Arsenic is a chemical that can be found in different forms and can cause injuries or even death if a high level is ingested. Low levels of arsenic can be found in groundwater, soil and the air because it is naturally occuring. Because of this, some food or drinks may contain low levels of arsenic.
This will not likely cause any damage to people who consume these food and drinks because of the low levels, however, long time ingestion to lower levels of arsenic and exposure to a substance containing higher levels of arsenic still have the potential to cause mild to serious injuries.
Arsenic can be more harmful in products that contain higher levels, such as insecticides and pesticides. Drinking contaminated groundwater that has higher levels of arsenic is also dangerous and can cause arsenic poisoning. Drinking filtered water can help to avoid this risk.
Symptoms of arsenic poisoning can be short-lived or long-term, depending on the level of arsenic ingested and how long you were exposed to the arsenic. However, keep in mind that if you ingest very low levels of arsenic or arsenic in a less toxic form, you may not experience any symptoms at all.
The range of symptoms and related conditions resulting from arsenic poisoning are wide and can include any of the following:
- Abdominal pain;
- Burning feeling in the throat and mouth;
- Renal failure;
- Skin cancer;
- Lung cancer;
- Kidney cancer; and
Additionally, individuals who are pregnant and experience arsenic poisoning are at high risk for birth defects or in serious cases, infant death.
Arsenic poisoning can be diagnosed by several tests, including those based off of your urine, blood, hair and fingernails. The most reliable test to diagnose immediate poisoning is the urine test, as long as it is taken one to two days after the exposure. Hair and fingernail tests are good indicators of long-term arsenic exposure.
Your likelihood of exposure to arsenic depends on a variety of factors impacting your everyday life, such as employment and environment. Arsenic is widely used by many companies. As such, working for a company that uses arsenic can increase your chance of exposure. Industries where arsenic is commonly used include glass production, smelting, wood treatment, insecticides and pesticides. If you work a job where you might be exposed to arsenic and experience any of the symptoms or conditions listed above, you should seek medical attention to get the appropriate testing done to determine if you are experiencing arsenic poisoning.
Keep in mind that arsenic can leave the human body in a few days. So if you are no longer near the source of exposure, like your work, and are taking some sick leave to recover, be sure to get tested during this time period in order to verify that you are suffering from arsenic poisoning. Otherwise, be sure that your hair and fingernails are tested for arsenic, as they can reflect high levels of exposure in the past year.
An individual who suffers harm due to toxic arsenic exposure can sue the party who is responsible for exposing them to arsenic. This sort of lawsuit is normally based on negligence, as the average defendant does not intentionally expose the average plaintiff to arsenic or other poisons.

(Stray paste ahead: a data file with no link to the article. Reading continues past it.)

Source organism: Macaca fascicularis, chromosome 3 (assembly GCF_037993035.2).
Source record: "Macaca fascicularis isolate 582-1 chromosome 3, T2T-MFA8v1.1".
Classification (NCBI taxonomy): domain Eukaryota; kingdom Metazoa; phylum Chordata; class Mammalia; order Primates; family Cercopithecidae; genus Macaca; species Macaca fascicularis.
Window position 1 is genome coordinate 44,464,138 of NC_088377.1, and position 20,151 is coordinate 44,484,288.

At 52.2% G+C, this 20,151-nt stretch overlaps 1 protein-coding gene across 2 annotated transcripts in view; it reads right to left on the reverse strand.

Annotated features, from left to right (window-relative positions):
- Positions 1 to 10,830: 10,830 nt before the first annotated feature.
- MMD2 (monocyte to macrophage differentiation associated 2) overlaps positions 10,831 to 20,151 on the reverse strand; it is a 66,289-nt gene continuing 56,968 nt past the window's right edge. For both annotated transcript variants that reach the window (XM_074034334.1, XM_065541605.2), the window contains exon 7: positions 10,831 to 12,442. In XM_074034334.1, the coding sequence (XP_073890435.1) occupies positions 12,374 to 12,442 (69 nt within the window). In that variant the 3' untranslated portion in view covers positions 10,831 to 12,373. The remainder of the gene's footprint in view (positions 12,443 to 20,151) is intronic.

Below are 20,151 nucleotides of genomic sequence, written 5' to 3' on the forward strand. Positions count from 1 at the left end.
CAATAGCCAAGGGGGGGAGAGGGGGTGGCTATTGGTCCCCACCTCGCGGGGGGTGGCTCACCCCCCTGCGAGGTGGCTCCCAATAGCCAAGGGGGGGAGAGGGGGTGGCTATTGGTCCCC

If you have been exposed to arsenic while on the job, the target defendant would be your employer. Your damages could possibly include any money you spent on medical treatment or lost hours at work that resulted from your condition.
Another potential lawsuit could be based on product liability. This type of lawsuit would be proper if a manufacturer sold products (most likely a food or drink item) with unsafe levels of arsenic in them that caused consumers some type of harm.
You could argue that the products were unsafe for consumption and should not have been approved for sale. You could also argue that the manufacturer failed to warn consumers of the dangerous arsenic levels present in the product and about the risk of injury after someone consumes the product.
The Environmental Protection Agency (EPA) also regulates the amount of arsenic that is allowed to be present in drinking water. The EPA is a federal agency that promotes, regulates, monitors and enforces environmental protection. Both the EPA and corresponding state agencies have the power to monitor and enforce compliance with the rules relating to arsenic in order to ensure that safe drinking water is available to the public.
Arsenic poisoning is an incredibly dangerous risk that no one should have to face without adequate compensation. If you have suffered from arsenic poisoning, you should contact a personal injury attorney to understand more about how to proceed with a lawsuit against anyone who may have put you at risk for exposure to the arsenic that ultimately led to your injuries.
An attorney can also help you determine if you have a case and decide who should be named as defendants in the lawsuit. After the case if filed, an attorney can try to negotiate a settlement on your behalf that compensates you for the injuries you suffered. If the case does not settle, an attorney can represent your interests at trial.